Since speed-monitoring cameras were erected at three area schools, incidents of speeding have decreased drastically there, Snellville Police Department officials told the Snellville City Council during Monday’s meeting.
The cameras, operated by independent company RedSpeed, have curbed speeding in front of South Gwinnett High, Snellville Middle and Britt Elementary schools and are working as they are intended, Snellville Police Chief Roy Whitehead told the City Council.
“Every day, more and more people are slowing down,” Whitehead said.
In April of 2020, the mayor and City Council approved the use of the cameras and they went into effect in February of this year, Snellville officials said.
The speed cameras record the highest number of daily violations on Highway 78 in front of South Gwinnett High School. In February of this year, the average number of daily speeding violations totaled 733 in front of the high school. In April, the last full month of camera use, the number of daily violations dropped to 296.
According to Snellville officials, the data also revealed:
♦ Highway 78 Eastbound has had a 56% reduction in violations since February.
♦ Highway 78 Westbound has had a 68% reduction in violation since February.
♦ Skyland Drive North has had an 86% reduction in violations since February.
♦ Skyland Drive South has had a 64% reduction in violations since February.
♦ Pate Road Eastbound has had a 73% reduction in violations since February.
♦ Pate Road Westbound has had an 80% reduction in violations since February.
Snellville followed the lead of the other cities in Gwinnett County that studied the need for public safety improvements to keep children attending schools safe, local officials said. Whitehead said the cameras are an additional protective measure similar to the cameras installed on school buses to stem the danger created by passing stopped buses in an effort to keep students safe.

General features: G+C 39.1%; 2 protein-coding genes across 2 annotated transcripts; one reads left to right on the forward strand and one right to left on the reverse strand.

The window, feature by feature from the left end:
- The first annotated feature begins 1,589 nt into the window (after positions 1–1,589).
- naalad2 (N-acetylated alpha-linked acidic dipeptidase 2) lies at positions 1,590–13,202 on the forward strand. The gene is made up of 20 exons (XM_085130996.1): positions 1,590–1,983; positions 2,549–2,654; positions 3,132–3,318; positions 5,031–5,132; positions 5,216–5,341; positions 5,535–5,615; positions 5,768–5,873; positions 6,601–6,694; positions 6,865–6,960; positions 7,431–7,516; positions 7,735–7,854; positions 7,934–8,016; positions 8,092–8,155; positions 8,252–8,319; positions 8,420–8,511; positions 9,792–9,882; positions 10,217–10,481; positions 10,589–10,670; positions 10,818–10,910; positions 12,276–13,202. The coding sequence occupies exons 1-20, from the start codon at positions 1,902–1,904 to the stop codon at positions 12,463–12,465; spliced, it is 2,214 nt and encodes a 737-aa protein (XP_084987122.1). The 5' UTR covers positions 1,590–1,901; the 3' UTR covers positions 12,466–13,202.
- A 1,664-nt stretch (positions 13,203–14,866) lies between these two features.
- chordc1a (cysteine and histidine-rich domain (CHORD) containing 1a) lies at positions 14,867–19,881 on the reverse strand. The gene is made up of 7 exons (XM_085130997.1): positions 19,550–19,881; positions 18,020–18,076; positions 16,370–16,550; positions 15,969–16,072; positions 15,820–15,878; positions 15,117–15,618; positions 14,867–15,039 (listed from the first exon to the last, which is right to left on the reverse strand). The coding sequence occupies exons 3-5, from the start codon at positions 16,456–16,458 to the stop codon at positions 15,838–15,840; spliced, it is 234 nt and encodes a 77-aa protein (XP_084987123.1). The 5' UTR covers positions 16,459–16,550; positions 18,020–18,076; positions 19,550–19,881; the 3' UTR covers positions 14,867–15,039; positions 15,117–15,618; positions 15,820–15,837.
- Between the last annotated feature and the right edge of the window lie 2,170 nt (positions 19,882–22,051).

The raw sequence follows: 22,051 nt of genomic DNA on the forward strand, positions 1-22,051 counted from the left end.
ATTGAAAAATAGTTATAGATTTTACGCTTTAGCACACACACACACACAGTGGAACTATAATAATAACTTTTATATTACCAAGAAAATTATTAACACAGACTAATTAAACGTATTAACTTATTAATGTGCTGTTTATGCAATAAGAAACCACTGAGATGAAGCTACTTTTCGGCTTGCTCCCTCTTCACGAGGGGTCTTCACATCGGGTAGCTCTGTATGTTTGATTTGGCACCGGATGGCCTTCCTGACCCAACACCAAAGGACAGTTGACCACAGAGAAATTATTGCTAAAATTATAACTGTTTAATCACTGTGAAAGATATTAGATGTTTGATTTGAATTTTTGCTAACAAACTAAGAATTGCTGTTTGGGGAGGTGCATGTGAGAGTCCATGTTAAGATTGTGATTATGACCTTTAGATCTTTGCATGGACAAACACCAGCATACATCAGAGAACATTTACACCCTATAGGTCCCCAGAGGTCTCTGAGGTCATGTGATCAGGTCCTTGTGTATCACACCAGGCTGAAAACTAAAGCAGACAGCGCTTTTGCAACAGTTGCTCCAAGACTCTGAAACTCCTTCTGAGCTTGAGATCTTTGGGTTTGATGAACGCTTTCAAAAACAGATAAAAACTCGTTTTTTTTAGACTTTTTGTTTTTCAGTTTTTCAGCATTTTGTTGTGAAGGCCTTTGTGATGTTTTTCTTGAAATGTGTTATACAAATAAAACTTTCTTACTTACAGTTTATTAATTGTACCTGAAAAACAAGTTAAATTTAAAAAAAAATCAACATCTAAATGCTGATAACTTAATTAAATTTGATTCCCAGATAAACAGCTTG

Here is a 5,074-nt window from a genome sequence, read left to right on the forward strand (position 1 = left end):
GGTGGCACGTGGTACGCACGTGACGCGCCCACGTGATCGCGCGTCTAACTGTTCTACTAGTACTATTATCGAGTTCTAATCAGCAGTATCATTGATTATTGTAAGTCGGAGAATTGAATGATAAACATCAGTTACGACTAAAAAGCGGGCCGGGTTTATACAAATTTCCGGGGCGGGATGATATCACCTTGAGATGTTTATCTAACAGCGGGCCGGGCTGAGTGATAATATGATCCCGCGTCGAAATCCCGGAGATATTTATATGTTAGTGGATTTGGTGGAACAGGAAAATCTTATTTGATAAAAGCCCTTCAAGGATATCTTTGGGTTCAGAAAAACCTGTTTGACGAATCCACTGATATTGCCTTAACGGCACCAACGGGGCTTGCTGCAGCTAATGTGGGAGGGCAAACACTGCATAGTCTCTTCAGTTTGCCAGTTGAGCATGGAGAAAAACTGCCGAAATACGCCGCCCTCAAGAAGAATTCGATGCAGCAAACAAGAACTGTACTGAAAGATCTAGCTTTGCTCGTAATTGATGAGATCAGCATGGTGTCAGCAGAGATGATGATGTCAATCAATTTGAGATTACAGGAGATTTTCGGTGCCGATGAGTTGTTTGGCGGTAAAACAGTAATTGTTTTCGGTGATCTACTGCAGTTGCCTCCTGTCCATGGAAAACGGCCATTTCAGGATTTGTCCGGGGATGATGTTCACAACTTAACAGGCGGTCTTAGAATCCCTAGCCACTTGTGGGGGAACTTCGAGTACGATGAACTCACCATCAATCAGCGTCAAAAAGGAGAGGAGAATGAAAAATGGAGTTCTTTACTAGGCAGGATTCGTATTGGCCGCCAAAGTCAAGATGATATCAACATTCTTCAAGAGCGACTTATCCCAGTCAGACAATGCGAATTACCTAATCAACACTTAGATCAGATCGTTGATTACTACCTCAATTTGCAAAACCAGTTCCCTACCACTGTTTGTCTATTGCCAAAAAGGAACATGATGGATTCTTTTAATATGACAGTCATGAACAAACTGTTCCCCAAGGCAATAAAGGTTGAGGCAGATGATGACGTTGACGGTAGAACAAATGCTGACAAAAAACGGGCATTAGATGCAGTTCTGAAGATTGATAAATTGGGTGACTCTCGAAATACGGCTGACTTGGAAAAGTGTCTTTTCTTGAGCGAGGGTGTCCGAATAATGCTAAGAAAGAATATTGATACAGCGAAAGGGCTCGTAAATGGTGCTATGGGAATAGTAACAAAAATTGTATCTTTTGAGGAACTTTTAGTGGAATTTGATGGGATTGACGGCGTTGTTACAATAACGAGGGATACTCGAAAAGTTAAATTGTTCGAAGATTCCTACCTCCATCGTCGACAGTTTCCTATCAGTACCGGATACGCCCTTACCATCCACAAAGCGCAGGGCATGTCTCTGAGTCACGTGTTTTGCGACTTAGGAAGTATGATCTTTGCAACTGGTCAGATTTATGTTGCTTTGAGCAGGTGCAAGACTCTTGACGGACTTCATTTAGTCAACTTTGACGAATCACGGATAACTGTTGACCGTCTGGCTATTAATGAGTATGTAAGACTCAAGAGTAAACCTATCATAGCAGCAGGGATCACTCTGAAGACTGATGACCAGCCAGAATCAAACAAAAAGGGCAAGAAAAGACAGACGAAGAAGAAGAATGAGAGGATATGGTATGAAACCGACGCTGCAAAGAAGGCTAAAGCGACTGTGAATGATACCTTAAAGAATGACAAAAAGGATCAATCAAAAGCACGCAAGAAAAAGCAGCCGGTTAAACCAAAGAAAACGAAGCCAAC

Enforcement is authorized for speeding 11 mph over the posted speed limit beginning one hour before classes start and ending one hour after each school lets out. This will also be the case when summer school is in session for four weeks in June and July.
Warning signs indicating Photo Speed Enforcement is in effect are placed as required and authorized by the Georgia Department of Transportation before entering each school zone.
Yellow flashing lights on school zone signs are not required for enforcement, city officials said. These lights reduce speed when flashing at the middle and elementary schools to 25 mph, but the speed remains a constant 35 mph on Highway 78, 24 hours per day, seven days per week as it has been for decades.
Speed limits revert to the normal posted limit of 30 mph after the flashing lights ends and violations begin at 11 mph over those posted limits when not reduced. Citations are only issued according to the hours and attendance requirements authorized. The speed camera citations are only issued on days when students are physically present. Citations are not issued on digital learning days, holidays, teacher planning days and other absences.
Whitehead points out, if a motorist is stopped by an officer when the lights on the school zone sign are flashing, the fine is triple the civil fine and points are assessed against a license at a minimum of two points and up depending on speed. The civil fine for a first offense on the speed camera is $80 and no points are assessed.
“Again, no fines are assessed for vehicles traveling 10 mph or less over the posted speed limit,” Whitehead said. “Please keep the safety of our young people in mind as you traverse school zones.”